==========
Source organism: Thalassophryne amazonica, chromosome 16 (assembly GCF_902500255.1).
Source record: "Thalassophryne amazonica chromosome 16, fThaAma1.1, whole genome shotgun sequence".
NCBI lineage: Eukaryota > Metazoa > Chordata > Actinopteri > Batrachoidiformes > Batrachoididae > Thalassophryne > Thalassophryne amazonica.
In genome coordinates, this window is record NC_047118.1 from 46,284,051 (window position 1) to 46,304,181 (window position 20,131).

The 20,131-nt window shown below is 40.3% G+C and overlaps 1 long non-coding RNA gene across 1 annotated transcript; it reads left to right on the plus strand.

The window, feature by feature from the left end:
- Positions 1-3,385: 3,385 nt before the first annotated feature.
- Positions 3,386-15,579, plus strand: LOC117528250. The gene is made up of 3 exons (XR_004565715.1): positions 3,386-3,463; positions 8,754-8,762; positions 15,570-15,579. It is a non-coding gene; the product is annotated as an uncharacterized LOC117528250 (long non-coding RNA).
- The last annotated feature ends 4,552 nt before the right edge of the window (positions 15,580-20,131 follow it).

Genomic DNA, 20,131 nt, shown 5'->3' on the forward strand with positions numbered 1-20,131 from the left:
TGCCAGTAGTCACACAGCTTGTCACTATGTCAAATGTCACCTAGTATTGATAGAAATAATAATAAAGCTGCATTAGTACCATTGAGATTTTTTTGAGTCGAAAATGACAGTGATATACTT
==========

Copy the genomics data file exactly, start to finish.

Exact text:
Source organism: Thalassophryne amazonica, chromosome 16 (assembly GCF_902500255.1).
Source record: "Thalassophryne amazonica chromosome 16, fThaAma1.1, whole genome shotgun sequence".
NCBI lineage: Eukaryota > Metazoa > Chordata > Actinopteri > Batrachoidiformes > Batrachoididae > Thalassophryne > Thalassophryne amazonica.
In genome coordinates, this window is record NC_047118.1 from 46,284,051 (window position 1) to 46,304,181 (window position 20,131).

The 20,131-nt window shown below is 40.3% G+C and overlaps 1 long non-coding RNA gene across 1 annotated transcript; it reads left to right on the plus strand.

The window, feature by feature from the left end:
- Positions 1-3,385: 3,385 nt before the first annotated feature.
- Positions 3,386-15,579, plus strand: LOC117528250. The gene is made up of 3 exons (XR_004565715.1): positions 3,386-3,463; positions 8,754-8,762; positions 15,570-15,579. It is a non-coding gene; the product is annotated as an uncharacterized LOC117528250 (long non-coding RNA).
- The last annotated feature ends 4,552 nt before the right edge of the window (positions 15,580-20,131 follow it).

Genomic DNA, 20,131 nt, shown 5'->3' on the forward strand with positions numbered 1-20,131 from the left:
TGCCAGTAGTCACACAGCTTGTCACTATGTCAAATGTCACCTAGTATTGATAGAAATAATAATAAAGCTGCATTAGTACCATTGAGATTTTTTTGAGTCGAAAATGACAGTGATATACTT